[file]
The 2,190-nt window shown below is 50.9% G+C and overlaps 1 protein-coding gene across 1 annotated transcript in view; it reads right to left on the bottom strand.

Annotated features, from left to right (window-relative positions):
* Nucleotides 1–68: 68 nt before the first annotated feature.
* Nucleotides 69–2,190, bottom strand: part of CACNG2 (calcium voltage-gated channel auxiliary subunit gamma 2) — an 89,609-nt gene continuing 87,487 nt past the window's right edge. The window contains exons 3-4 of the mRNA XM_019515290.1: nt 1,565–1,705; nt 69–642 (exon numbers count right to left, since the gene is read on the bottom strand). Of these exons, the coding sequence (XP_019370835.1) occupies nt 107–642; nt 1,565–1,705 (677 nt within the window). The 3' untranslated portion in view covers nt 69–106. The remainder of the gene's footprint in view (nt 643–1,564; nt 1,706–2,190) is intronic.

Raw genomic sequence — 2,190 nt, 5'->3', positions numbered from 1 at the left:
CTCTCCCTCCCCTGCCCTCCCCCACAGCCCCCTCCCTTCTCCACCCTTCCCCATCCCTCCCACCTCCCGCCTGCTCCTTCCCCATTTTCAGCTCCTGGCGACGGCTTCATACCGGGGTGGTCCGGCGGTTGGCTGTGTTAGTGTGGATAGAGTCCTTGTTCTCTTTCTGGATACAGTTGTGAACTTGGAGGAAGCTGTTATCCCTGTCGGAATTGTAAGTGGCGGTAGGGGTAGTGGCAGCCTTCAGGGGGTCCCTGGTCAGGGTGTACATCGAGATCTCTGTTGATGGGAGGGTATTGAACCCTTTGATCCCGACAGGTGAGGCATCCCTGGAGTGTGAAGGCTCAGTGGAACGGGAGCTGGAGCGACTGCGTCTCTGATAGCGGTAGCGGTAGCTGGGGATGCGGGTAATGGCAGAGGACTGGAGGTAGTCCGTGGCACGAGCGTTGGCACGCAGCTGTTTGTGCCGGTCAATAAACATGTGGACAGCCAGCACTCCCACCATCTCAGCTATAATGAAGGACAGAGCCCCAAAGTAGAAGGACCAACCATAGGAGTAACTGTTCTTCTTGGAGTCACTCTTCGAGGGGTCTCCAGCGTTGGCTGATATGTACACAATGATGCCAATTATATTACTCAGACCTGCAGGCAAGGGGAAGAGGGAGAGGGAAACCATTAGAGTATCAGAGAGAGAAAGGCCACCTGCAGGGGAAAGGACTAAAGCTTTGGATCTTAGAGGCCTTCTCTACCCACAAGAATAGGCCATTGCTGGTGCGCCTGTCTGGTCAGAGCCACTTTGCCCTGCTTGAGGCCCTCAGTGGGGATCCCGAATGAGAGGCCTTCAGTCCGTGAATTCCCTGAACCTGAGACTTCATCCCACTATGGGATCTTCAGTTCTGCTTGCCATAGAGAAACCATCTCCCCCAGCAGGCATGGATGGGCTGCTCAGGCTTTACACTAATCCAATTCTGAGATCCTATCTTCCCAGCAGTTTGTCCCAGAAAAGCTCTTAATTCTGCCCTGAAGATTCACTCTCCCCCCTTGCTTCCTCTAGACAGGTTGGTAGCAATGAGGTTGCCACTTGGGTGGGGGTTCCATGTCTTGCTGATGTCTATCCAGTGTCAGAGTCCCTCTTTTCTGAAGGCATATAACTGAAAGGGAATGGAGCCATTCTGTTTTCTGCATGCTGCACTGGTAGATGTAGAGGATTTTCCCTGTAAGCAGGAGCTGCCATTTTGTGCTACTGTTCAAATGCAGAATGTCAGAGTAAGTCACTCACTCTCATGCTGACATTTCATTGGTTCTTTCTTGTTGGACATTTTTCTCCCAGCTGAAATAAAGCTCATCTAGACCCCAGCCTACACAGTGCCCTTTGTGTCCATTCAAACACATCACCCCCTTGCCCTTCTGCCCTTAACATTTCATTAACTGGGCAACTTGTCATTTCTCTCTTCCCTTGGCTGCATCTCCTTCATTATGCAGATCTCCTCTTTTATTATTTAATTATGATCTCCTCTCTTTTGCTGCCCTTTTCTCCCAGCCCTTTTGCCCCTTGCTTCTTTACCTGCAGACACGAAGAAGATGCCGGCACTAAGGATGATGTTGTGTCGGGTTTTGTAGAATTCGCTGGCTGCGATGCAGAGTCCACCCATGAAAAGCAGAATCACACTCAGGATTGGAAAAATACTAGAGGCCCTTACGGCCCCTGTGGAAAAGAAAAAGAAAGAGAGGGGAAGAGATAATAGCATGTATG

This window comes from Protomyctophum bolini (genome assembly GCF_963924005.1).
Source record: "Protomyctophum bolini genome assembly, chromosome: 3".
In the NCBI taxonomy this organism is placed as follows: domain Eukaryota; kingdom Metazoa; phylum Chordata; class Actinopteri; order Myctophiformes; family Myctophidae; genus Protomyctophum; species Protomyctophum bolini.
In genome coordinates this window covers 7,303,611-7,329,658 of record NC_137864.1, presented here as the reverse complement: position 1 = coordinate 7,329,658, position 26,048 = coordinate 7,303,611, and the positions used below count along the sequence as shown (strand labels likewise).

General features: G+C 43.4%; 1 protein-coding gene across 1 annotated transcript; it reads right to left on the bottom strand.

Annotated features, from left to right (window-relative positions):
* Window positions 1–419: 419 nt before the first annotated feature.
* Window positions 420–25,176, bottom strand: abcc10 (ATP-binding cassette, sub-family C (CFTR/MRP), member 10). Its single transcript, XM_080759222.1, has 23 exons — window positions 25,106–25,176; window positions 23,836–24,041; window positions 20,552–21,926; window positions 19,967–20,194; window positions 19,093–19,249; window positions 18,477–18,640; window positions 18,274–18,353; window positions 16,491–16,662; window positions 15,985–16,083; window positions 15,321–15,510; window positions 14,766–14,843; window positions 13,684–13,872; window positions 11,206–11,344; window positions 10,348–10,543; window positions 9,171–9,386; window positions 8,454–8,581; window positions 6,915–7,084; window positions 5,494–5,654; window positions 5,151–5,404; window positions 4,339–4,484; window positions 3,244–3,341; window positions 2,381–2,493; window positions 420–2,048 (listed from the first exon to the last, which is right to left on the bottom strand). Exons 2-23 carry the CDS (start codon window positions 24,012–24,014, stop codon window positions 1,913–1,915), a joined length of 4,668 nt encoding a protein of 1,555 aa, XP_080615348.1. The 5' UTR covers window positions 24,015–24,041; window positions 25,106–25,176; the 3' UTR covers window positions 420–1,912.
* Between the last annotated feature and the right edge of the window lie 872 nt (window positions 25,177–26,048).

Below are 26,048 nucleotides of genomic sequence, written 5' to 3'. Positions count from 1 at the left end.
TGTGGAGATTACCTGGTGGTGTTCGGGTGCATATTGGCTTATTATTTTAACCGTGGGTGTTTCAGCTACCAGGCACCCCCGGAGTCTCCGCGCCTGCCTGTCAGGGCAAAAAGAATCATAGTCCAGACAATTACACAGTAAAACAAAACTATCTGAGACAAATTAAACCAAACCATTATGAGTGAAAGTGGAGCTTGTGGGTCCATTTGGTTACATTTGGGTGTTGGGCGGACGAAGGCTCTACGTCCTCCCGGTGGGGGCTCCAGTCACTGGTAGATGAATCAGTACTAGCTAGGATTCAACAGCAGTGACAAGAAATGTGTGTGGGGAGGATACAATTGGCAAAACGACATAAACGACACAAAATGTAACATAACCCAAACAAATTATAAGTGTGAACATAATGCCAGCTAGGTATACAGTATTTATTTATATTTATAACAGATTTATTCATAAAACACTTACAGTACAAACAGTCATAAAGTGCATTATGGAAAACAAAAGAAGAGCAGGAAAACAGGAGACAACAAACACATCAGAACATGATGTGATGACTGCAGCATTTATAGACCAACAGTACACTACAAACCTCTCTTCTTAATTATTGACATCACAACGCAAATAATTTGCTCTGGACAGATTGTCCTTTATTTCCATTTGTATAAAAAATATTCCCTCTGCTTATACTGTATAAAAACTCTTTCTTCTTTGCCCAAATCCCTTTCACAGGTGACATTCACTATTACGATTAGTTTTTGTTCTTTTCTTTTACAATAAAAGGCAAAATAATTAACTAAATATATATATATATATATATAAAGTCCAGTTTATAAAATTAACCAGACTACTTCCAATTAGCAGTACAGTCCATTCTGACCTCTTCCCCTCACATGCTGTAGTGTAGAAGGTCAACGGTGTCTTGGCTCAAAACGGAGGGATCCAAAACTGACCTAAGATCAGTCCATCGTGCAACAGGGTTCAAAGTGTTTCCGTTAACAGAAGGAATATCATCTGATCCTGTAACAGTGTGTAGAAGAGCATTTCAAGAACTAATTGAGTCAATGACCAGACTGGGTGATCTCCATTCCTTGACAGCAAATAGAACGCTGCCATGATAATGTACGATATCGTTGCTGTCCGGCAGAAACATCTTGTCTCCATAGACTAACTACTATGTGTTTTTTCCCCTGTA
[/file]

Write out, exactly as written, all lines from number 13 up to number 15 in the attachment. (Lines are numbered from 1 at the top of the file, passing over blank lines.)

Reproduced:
* Window positions 1–419: 419 nt before the first annotated feature.
* Window positions 420–25,176, bottom strand: abcc10 (ATP-binding cassette, sub-family C (CFTR/MRP), member 10). Its single transcript, XM_080759222.1, has 23 exons — window positions 25,106–25,176; window positions 23,836–24,041; window positions 20,552–21,926; window positions 19,967–20,194; window positions 19,093–19,249; window positions 18,477–18,640; window positions 18,274–18,353; window positions 16,491–16,662; window positions 15,985–16,083; window positions 15,321–15,510; window positions 14,766–14,843; window positions 13,684–13,872; window positions 11,206–11,344; window positions 10,348–10,543; window positions 9,171–9,386; window positions 8,454–8,581; window positions 6,915–7,084; window positions 5,494–5,654; window positions 5,151–5,404; window positions 4,339–4,484; window positions 3,244–3,341; window positions 2,381–2,493; window positions 420–2,048 (listed from the first exon to the last, which is right to left on the bottom strand). Exons 2-23 carry the CDS (start codon window positions 24,012–24,014, stop codon window positions 1,913–1,915), a joined length of 4,668 nt encoding a protein of 1,555 aa, XP_080615348.1. The 5' UTR covers window positions 24,015–24,041; window positions 25,106–25,176; the 3' UTR covers window positions 420–1,912.
* Between the last annotated feature and the right edge of the window lie 872 nt (window positions 25,177–26,048).